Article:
The book itself is a little dated, most of the articles are anywhere from 1960-1985, so some articles were a little uninteresting. Oh the flip side, because of the age of some of the articles, it made it very interesting to see how much has changed in the last few decades.

I am very new to feminism myself and a lot of things were shocking an
Jun 28, 2013 rated it liked it
Interesting to read a broad swath of Steinem's work. I didn't know she was originally a journalist, so this book had essays ranging from political profiles to her undercover expose titled "I was a Playboy Bunny".

Some things I found interesting:

- Some of the issues she mentions strike me as being in the past, happily -- like women being preferentially let go since they are perceived as not needing their jobs as much as men.

- "Ms." wasn't really used until the 70s. From Wikipedia: "In February 19
Jul 13, 2017 rated it it was amazing
Anyone who is interested in background reading on feminism should read this book. The author started off as a grass-roots activist on the road in the 1970s, so it’s a very readable account touching on the history of second-wave feminist activism as well as the issues and political agenda of the time. I first read this book at Uni in the late 80s and this was a re-read, 30 years later. It shocked me how relevant the book still is. Steinhem's comment in the preface sums it up, "When I see this boo ...more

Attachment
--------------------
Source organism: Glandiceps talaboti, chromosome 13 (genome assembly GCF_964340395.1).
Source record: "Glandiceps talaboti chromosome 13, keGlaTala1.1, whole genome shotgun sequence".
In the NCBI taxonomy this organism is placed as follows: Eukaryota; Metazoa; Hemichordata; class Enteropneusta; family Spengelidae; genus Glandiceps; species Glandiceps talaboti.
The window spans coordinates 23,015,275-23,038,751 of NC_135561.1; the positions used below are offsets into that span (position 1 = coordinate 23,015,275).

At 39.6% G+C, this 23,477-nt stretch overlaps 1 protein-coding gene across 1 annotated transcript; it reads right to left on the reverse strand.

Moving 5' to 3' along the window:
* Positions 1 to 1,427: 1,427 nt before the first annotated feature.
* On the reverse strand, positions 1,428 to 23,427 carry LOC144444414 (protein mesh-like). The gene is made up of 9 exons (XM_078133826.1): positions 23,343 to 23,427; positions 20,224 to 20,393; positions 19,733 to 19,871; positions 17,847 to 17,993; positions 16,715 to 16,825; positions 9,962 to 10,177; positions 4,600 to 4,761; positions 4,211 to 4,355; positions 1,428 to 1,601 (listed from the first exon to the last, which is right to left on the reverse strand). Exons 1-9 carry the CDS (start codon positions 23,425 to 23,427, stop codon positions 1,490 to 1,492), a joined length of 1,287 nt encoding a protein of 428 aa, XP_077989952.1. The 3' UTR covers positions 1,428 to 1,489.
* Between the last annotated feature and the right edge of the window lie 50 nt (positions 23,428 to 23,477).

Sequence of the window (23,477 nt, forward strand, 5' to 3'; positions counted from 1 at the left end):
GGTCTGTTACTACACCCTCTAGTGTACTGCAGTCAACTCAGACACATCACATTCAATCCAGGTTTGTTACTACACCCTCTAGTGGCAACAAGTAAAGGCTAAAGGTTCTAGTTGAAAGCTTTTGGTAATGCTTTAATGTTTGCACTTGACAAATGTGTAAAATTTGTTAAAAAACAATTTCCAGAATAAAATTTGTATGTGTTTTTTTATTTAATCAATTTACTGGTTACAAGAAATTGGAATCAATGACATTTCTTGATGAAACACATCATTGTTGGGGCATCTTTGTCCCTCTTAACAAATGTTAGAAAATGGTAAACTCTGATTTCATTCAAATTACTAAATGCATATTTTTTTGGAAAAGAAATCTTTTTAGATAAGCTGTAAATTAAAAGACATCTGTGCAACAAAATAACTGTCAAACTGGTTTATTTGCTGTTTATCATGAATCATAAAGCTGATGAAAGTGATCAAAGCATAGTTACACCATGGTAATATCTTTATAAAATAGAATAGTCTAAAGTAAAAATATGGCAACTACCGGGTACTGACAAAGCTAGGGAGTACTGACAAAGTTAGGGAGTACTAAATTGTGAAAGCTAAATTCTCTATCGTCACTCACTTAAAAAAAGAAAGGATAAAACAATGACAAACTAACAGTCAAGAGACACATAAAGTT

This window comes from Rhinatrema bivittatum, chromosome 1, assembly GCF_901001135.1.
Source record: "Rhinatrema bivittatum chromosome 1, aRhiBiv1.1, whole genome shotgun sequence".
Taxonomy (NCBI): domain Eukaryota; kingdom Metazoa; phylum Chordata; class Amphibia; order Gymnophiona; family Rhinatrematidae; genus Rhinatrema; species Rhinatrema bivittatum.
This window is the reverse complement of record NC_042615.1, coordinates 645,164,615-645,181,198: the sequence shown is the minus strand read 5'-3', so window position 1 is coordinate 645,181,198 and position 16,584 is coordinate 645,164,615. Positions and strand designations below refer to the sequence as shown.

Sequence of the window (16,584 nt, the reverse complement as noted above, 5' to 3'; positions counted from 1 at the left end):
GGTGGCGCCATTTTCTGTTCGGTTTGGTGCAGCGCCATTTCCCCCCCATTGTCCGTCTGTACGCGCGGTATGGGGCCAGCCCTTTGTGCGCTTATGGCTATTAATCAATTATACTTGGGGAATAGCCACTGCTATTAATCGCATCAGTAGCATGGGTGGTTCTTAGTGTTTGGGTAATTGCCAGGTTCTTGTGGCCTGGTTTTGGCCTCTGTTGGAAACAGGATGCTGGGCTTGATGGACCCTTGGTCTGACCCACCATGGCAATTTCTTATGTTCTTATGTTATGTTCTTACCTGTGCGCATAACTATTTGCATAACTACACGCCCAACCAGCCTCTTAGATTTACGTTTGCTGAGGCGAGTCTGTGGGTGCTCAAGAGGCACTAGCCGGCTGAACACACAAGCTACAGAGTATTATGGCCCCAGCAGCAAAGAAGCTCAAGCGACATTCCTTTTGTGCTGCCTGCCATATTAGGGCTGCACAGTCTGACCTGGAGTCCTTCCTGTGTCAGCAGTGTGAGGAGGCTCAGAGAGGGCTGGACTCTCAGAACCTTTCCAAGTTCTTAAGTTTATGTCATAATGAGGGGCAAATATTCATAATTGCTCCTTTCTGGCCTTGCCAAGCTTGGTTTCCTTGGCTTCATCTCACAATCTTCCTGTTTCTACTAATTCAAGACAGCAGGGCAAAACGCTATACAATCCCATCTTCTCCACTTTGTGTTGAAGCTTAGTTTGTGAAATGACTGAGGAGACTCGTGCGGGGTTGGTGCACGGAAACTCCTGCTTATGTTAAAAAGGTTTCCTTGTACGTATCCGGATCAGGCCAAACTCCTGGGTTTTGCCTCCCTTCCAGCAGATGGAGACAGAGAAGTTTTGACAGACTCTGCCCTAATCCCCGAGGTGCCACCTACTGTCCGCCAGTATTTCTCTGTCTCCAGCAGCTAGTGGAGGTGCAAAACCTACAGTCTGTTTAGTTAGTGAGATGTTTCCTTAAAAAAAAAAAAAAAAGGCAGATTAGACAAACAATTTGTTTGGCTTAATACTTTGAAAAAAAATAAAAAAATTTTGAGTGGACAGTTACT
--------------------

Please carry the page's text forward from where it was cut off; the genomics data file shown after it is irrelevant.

Nov 06, 2014 rated it really liked it
Shelves: fem, usa-usa-usa
I'm writing this review in November 2014. At the moment:

- It's illegal for a woman in Saudi Arabia to drive a car.
- Women in the US earn less than men for the same work.
- Only 10% of Wikipedia's editors are women, 11% of open source software contributors are women, and don't even get me started on trying to be an entrepreneur while female.
- This happened last month.

And so on.

Also, as a lady who writes sci-fi and loves science/tech, I sometimes run into some - hmm, what's the technical word? - i
Allison Hiltz
Jan 19, 2013 rated it really liked it
Shelves: non-fiction, 2013
Review from The Book Wheel:

About two months ago, during a class simulation, I was in the hallway speaking with several male classmates. Despite that fact that I had done my research and was an active participant, 90% of the men I was with completely ignored me, despite my overt attempts to join the conversation. It was so bad, in fact, that all but one of them walked away while I was still talking. Infuriated, I clapped my hands loudly and demanded that they listen to me. Had I not just been tre
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Gloria Marie Steinem (born March 25, 1934) is an American feminist, journalist, and social and political activist who became nationally recognized as a leader of, and media spokeswoman for, the women's liberation movement in the late 1960s and 1970s. A prominent writer and key counterculture era political figure, Steinem has founded many organizations and projects and has been the recipient of man ...more
More about Gloria Steinem...
“Now, we are becoming the men we wanted to marry. Once, women were trained to marry a doctor, not be one.” 7 likes
“At my age, in this still hierarchical time, people often ask me if I’m “passing the torch.” I explain that I’m keeping my torch, thank you very much—and I’m using it to light the torches of others.” 3 likes